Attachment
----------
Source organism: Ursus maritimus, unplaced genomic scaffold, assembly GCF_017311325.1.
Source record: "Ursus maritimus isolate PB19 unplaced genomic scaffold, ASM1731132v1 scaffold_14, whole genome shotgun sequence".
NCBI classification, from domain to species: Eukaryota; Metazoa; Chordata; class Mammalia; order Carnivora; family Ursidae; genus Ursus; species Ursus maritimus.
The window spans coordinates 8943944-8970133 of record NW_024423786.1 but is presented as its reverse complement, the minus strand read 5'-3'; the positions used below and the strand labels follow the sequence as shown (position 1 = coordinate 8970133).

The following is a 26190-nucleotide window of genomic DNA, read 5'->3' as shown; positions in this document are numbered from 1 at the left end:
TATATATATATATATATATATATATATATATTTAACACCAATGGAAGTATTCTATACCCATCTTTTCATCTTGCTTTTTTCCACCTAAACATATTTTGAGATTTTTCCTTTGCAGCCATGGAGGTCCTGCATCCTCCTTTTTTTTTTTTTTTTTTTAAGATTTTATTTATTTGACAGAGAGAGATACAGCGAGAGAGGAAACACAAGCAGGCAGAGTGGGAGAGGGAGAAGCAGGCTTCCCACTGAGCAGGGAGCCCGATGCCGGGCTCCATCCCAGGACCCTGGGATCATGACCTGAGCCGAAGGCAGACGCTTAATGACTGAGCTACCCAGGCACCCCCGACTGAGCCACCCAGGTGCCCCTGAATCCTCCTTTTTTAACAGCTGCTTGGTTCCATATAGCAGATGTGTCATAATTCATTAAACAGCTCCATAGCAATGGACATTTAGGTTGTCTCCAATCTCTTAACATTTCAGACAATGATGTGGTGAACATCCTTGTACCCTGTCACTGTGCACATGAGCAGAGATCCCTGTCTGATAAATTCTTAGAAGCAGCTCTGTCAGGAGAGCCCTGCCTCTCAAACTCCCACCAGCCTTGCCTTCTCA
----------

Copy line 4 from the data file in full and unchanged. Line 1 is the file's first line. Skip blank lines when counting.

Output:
The window spans coordinates 8943944-8970133 of record NW_024423786.1 but is presented as its reverse complement, the minus strand read 5'-3'; the positions used below and the strand labels follow the sequence as shown (position 1 = coordinate 8970133).